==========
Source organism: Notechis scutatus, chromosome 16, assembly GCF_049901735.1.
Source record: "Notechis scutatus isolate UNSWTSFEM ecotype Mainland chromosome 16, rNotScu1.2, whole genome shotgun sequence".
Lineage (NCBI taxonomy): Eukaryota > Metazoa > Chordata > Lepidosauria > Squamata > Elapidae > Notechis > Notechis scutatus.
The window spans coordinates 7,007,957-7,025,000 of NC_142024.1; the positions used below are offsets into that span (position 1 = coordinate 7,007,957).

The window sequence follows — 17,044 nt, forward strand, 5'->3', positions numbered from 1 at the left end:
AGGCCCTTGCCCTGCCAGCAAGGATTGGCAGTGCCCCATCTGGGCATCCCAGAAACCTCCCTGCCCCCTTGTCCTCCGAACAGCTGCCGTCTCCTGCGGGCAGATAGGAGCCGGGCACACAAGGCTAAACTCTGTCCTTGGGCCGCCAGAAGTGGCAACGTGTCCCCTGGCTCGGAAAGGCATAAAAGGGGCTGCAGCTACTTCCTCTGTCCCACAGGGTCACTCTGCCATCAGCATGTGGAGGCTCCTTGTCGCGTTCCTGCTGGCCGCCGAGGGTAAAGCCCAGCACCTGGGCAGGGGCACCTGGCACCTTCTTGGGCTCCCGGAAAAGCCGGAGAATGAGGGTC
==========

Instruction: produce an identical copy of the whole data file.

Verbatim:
Source organism: Notechis scutatus, chromosome 16, assembly GCF_049901735.1.
Source record: "Notechis scutatus isolate UNSWTSFEM ecotype Mainland chromosome 16, rNotScu1.2, whole genome shotgun sequence".
Lineage (NCBI taxonomy): Eukaryota > Metazoa > Chordata > Lepidosauria > Squamata > Elapidae > Notechis > Notechis scutatus.
The window spans coordinates 7,007,957-7,025,000 of NC_142024.1; the positions used below are offsets into that span (position 1 = coordinate 7,007,957).

The window sequence follows — 17,044 nt, forward strand, 5'->3', positions numbered from 1 at the left end:
AGGCCCTTGCCCTGCCAGCAAGGATTGGCAGTGCCCCATCTGGGCATCCCAGAAACCTCCCTGCCCCCTTGTCCTCCGAACAGCTGCCGTCTCCTGCGGGCAGATAGGAGCCGGGCACACAAGGCTAAACTCTGTCCTTGGGCCGCCAGAAGTGGCAACGTGTCCCCTGGCTCGGAAAGGCATAAAAGGGGCTGCAGCTACTTCCTCTGTCCCACAGGGTCACTCTGCCATCAGCATGTGGAGGCTCCTTGTCGCGTTCCTGCTGGCCGCCGAGGGTAAAGCCCAGCACCTGGGCAGGGGCACCTGGCACCTTCTTGGGCTCCCGGAAAAGCCGGAGAATGAGGGTC